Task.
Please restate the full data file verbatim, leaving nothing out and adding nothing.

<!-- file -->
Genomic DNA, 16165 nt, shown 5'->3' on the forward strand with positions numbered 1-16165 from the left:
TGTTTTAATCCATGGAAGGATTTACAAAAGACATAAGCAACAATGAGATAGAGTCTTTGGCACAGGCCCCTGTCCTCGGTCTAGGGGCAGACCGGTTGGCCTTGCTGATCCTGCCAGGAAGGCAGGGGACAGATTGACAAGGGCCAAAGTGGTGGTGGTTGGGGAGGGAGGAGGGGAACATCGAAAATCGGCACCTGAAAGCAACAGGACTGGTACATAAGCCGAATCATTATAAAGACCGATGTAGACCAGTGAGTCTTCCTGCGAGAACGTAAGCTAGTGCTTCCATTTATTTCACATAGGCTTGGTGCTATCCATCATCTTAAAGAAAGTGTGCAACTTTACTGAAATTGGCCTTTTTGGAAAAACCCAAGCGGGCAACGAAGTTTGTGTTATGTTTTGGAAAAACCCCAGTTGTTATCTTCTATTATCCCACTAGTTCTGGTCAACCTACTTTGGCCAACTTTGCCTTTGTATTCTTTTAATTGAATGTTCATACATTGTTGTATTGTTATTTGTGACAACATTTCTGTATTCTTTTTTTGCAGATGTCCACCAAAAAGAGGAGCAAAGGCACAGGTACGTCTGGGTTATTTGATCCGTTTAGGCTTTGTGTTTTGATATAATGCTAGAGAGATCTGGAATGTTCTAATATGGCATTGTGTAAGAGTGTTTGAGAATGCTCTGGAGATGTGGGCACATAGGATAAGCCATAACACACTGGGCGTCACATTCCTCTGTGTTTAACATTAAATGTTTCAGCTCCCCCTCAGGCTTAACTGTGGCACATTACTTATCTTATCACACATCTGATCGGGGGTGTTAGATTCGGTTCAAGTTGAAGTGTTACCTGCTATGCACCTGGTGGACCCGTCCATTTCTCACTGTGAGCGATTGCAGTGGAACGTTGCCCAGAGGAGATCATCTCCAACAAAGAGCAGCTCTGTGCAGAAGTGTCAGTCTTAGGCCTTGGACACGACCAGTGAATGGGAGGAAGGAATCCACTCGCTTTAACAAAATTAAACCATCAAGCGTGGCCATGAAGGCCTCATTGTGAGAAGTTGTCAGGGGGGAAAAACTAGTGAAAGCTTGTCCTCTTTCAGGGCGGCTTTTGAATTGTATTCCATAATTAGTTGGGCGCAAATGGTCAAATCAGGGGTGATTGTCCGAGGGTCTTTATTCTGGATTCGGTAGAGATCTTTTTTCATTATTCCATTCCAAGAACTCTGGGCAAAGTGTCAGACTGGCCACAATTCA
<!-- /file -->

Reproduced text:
Genomic DNA, 16165 nt, shown 5'->3' on the forward strand with positions numbered 1-16165 from the left:
TGTTTTAATCCATGGAAGGATTTACAAAAGACATAAGCAACAATGAGATAGAGTCTTTGGCACAGGCCCCTGTCCTCGGTCTAGGGGCAGACCGGTTGGCCTTGCTGATCCTGCCAGGAAGGCAGGGGACAGATTGACAAGGGCCAAAGTGGTGGTGGTTGGGGAGGGAGGAGGGGAACATCGAAAATCGGCACCTGAAAGCAACAGGACTGGTACATAAGCCGAATCATTATAAAGACCGATGTAGACCAGTGAGTCTTCCTGCGAGAACGTAAGCTAGTGCTTCCATTTATTTCACATAGGCTTGGTGCTATCCATCATCTTAAAGAAAGTGTGCAACTTTACTGAAATTGGCCTTTTTGGAAAAACCCAAGCGGGCAACGAAGTTTGTGTTATGTTTTGGAAAAACCCCAGTTGTTATCTTCTATTATCCCACTAGTTCTGGTCAACCTACTTTGGCCAACTTTGCCTTTGTATTCTTTTAATTGAATGTTCATACATTGTTGTATTGTTATTTGTGACAACATTTCTGTATTCTTTTTTTGCAGATGTCCACCAAAAAGAGGAGCAAAGGCACAGGTACGTCTGGGTTATTTGATCCGTTTAGGCTTTGTGTTTTGATATAATGCTAGAGAGATCTGGAATGTTCTAATATGGCATTGTGTAAGAGTGTTTGAGAATGCTCTGGAGATGTGGGCACATAGGATAAGCCATAACACACTGGGCGTCACATTCCTCTGTGTTTAACATTAAATGTTTCAGCTCCCCCTCAGGCTTAACTGTGGCACATTACTTATCTTATCACACATCTGATCGGGGGTGTTAGATTCGGTTCAAGTTGAAGTGTTACCTGCTATGCACCTGGTGGACCCGTCCATTTCTCACTGTGAGCGATTGCAGTGGAACGTTGCCCAGAGGAGATCATCTCCAACAAAGAGCAGCTCTGTGCAGAAGTGTCAGTCTTAGGCCTTGGACACGACCAGTGAATGGGAGGAAGGAATCCACTCGCTTTAACAAAATTAAACCATCAAGCGTGGCCATGAAGGCCTCATTGTGAGAAGTTGTCAGGGGGGAAAAACTAGTGAAAGCTTGTCCTCTTTCAGGGCGGCTTTTGAATTGTATTCCATAATTAGTTGGGCGCAAATGGTCAAATCAGGGGTGATTGTCCGAGGGTCTTTATTCTGGATTCGGTAGAGATCTTTTTTCATTATTCCATTCCAAGAACTCTGGGCAAAGTGTCAGACTGGCCACAATTCA